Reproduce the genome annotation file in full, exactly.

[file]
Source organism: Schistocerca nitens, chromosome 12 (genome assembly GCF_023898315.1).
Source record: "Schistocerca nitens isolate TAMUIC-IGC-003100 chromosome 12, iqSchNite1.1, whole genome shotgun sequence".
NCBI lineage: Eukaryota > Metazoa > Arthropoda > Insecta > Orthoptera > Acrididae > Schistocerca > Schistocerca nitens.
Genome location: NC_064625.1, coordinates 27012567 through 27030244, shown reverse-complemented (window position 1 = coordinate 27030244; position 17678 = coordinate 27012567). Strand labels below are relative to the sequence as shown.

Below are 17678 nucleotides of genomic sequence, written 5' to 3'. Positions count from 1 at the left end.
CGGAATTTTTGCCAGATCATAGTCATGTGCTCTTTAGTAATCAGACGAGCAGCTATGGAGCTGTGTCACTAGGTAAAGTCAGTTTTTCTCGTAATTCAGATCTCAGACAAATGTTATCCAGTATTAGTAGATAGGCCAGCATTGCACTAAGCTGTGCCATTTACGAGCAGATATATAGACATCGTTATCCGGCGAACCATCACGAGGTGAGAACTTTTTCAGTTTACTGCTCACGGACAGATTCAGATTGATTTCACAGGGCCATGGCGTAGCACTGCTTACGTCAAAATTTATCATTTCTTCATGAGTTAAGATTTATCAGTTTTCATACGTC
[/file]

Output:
Source organism: Schistocerca nitens, chromosome 12 (genome assembly GCF_023898315.1).
Source record: "Schistocerca nitens isolate TAMUIC-IGC-003100 chromosome 12, iqSchNite1.1, whole genome shotgun sequence".
NCBI lineage: Eukaryota > Metazoa > Arthropoda > Insecta > Orthoptera > Acrididae > Schistocerca > Schistocerca nitens.
Genome location: NC_064625.1, coordinates 27012567 through 27030244, shown reverse-complemented (window position 1 = coordinate 27030244; position 17678 = coordinate 27012567). Strand labels below are relative to the sequence as shown.

Below are 17678 nucleotides of genomic sequence, written 5' to 3'. Positions count from 1 at the left end.
CGGAATTTTTGCCAGATCATAGTCATGTGCTCTTTAGTAATCAGACGAGCAGCTATGGAGCTGTGTCACTAGGTAAAGTCAGTTTTTCTCGTAATTCAGATCTCAGACAAATGTTATCCAGTATTAGTAGATAGGCCAGCATTGCACTAAGCTGTGCCATTTACGAGCAGATATATAGACATCGTTATCCGGCGAACCATCACGAGGTGAGAACTTTTTCAGTTTACTGCTCACGGACAGATTCAGATTGATTTCACAGGGCCATGGCGTAGCACTGCTTACGTCAAAATTTATCATTTCTTCATGAGTTAAGATTTATCAGTTTTCATACGTC